By age 25, Jay Conrad had been through substance use treatment.
Now, 40-some years later, he’s retiring as executive director of Houses of Hope, a nonprofit that helps men and women recover from substance use and related mental health disorders.
One of Conrad’s early jobs with Houses of Hope involved supervising clients in the adolescent treatment program.
“I had an interest in the field and wanted to give back,” he shared. “I discovered I liked working with people and people in recovery.”
In 1991, he was named Houses of Hope executive director after founder Ralph Fox retired.
Houses of Hope board member Julie Agena considers Conrad the heart of the organization. “I think we’re all shell-shocked, in denial,” she said of Conrad’s departure.
Agena and Conrad met 15 years ago, when he served on the licensure board for drug and alcohol counselors and she was legal counsel for the Attorney General’s Office to the licensing boards.
“He’s very invested in seeing the entire system flourish,” Agena said. “He’s done that by serving on boards and freely sharing information and ideas across the region. If he doesn’t know, he’ll find you the person you need to talk to.”
The organization’s backbone
David Swan, a former Houses of Hope client who has been employed for 15 years as a counselor, called Conrad the organization’s backbone. Conrad encouraged Swan through the licensing process, and he now is one of three counselors who work with the halfway house residents.
Swan said Conrad’s standards are high, whether it’s paperwork or the condition of the facilities. “I’ve learned to operate at a high level and with integrity,” he said.
Conrad taught him to always put the client first, too.
Since Conrad took the helm, the nonprofit has expanded both its personnel and programs. It now has three programs and four residential facilities and serves 850-plus people annually. Staffing is up from 4.2 full-time employees to a total of 58 part- and full-timers.
Originally, Houses of Hope’s sole focus was managing halfway houses in the Near South neighborhood. In 2008, it started afresh with three brand new halfway houses that it constructed just north of its administrative building in the Bethany Place neighborhood.
The halfway houses provide a transitional living environment for adult males who have completed primary alcohol/drug treatment and are progressing toward independent living. Men staying in the halfway houses must maintain employment and participate in individual and group counseling while they develop skills to deal with day-to-day issues. Part of the process comprises engaging in 12-step recovery groups.
One change Conrad has observed over the past few decades is a downward trend in the age of clients. “Now the population is much younger,” he said.
Developed partnerships with other providers
Forging partnerships with other mental health and substance use providers was a big emphasis for Conrad. “He believes in collaboration and really supports the entire system throughout the region,” Agena shared.
Touchstone and TASC are two programs Conrad started in collaboration with other area providers. Touchstone, a highly structured short-term substance use treatment facility for both men and women, operates with CenterPointe and provides individual and group counseling and psychotherapy.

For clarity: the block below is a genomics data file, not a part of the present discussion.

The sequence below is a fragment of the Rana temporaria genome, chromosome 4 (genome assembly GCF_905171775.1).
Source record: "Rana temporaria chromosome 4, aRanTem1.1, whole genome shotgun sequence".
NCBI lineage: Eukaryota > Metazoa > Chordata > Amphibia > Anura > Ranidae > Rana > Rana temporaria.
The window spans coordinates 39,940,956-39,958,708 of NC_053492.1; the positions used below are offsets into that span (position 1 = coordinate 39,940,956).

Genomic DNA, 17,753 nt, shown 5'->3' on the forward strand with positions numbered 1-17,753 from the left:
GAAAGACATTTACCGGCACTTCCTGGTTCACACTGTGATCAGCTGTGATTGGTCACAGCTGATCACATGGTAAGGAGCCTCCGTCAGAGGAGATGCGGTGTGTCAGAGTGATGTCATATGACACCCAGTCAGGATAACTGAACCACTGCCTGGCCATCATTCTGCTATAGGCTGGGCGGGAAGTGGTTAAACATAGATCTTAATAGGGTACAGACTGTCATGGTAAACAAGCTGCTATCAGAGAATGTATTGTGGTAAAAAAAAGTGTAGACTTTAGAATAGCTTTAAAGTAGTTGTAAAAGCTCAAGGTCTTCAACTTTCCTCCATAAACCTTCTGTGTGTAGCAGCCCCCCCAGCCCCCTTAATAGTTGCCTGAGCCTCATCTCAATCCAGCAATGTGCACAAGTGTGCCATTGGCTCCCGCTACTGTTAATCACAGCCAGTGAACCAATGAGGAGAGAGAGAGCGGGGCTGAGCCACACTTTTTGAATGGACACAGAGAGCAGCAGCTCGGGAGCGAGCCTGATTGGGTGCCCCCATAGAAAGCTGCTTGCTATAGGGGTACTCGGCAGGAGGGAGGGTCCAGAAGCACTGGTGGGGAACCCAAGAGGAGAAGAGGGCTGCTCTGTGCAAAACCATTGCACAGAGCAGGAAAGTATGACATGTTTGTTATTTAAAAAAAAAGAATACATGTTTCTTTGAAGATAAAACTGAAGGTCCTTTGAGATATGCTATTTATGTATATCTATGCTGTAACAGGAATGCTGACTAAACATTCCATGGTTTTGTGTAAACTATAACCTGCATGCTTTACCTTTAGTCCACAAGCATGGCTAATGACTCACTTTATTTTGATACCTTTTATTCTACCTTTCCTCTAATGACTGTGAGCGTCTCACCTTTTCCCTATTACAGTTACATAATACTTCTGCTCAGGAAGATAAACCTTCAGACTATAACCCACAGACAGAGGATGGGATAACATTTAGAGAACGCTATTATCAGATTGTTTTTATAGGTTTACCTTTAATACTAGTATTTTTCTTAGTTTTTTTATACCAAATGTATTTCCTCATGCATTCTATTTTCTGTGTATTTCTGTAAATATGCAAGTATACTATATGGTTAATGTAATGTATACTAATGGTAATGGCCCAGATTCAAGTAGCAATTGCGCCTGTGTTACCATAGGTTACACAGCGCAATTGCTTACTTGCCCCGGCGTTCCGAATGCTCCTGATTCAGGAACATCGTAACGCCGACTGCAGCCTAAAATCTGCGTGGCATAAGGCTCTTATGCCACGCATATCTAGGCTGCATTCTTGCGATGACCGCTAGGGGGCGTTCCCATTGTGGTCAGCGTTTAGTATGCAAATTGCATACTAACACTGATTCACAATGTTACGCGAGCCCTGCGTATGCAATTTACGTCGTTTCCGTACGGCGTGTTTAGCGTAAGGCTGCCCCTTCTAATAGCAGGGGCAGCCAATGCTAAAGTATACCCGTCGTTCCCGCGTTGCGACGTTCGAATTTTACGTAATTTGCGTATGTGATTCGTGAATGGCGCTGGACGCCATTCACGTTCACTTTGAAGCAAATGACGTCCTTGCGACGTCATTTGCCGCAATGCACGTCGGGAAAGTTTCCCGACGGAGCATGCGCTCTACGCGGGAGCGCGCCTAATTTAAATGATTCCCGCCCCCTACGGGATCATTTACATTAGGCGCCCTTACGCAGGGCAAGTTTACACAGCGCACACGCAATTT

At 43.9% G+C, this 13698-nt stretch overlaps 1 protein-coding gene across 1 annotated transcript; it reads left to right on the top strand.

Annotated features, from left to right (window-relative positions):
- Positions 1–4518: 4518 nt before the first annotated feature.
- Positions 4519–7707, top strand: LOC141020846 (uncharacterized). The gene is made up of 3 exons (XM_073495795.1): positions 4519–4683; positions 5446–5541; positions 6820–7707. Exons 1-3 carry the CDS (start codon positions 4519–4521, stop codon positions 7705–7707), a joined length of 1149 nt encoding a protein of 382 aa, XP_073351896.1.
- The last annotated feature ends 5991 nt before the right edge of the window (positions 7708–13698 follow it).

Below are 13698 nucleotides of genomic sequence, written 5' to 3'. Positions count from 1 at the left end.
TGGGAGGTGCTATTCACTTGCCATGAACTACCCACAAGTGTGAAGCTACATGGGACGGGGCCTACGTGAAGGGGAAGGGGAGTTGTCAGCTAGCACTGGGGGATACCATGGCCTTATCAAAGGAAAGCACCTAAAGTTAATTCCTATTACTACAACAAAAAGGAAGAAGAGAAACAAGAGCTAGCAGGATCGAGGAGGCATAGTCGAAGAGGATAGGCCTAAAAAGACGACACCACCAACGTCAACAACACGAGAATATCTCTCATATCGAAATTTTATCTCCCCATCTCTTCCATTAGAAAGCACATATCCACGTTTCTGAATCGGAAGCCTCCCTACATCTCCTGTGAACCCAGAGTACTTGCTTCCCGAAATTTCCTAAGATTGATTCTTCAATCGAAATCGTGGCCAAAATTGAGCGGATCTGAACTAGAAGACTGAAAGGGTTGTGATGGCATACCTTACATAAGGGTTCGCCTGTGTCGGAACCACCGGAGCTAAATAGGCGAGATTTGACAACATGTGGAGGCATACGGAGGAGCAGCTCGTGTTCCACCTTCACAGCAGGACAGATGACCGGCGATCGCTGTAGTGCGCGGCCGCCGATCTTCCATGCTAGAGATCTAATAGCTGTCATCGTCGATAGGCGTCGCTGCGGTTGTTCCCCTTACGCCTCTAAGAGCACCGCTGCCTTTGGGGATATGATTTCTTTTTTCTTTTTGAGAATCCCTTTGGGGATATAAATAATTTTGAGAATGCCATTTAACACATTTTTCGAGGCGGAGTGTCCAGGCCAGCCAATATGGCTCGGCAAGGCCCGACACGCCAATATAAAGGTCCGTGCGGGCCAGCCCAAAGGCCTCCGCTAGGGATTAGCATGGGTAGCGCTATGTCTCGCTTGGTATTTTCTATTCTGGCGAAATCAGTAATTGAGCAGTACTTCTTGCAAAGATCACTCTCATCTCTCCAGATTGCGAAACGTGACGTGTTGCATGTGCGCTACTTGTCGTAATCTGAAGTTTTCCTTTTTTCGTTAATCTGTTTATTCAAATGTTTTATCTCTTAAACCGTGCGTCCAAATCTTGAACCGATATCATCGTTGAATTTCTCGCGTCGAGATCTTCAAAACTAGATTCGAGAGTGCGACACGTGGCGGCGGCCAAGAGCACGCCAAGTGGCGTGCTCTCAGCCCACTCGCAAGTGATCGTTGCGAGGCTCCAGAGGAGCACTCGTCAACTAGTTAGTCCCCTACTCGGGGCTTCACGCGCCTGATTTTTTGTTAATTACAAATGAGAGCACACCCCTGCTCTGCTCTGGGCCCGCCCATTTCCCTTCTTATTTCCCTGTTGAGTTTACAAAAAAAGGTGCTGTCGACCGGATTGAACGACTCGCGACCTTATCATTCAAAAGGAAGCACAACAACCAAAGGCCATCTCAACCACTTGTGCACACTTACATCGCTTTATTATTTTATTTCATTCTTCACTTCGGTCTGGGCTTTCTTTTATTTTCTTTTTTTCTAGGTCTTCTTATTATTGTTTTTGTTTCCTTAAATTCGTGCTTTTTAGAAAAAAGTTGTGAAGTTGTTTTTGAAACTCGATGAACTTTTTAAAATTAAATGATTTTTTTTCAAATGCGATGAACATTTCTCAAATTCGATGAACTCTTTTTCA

Men who complete the Touchstone program may transition into one of Houses of Hope’s halfway houses. Most stays range from three to six months. The goal is to help clients integrate successfully back into the community.
Conrad shared that providing multi-levels of care and intervention is very important for those making life-changing decisions.
“He’s always thinking, ‘What’s the next step, the next thing we can be doing,’” Agena said of Conrad.
TASC provides an additional level of recovery support to clients living in the community. Services are staffed 24/7 and are available to both rural and urban areas. Partners include Blue Valley Behavioral Health, Lutheran Family Services and The Bridge Behavioral Health.
Counselor Cheri Edman, who has worked with Conrad since the 1980s, will miss his passion. “He’s always trying to do the best for our clients,” Edman said.
For Conrad, the biggest rewards come from watching people grow as they proceed through treatment. He gets to hear about the positive outcomes at staff meetings and when former clients stop in for a visit with good news. One client recently proudly shared that he had secured a good job and was engaged.
Conrad plans to seek a warmer climate but will continue with his work on the Woods Charitable Fund Board until those plans fall into place. His parting hope is that clients will continue to receive the message: “You can reach out for help. We’re there for you.”
Helping new Executive Director Mueller acclimate
For now, he’ll stick around the Houses of Hope office to acclimate new Executive Director Brenda Mueller, who started July 6. Mueller most recently served as business manager for Bryan Health’s Independence Center, a drug and alcohol treatment center. She has worked in the behavioral health field for over 20 years in substance use and mental health areas and has leadership experience with multiple Lincoln nonprofits.
"Jay has done a wonderful job,” Mueller said. “He’s in the background, but he deserves all the credit for the growth and success that Houses of Hope has had."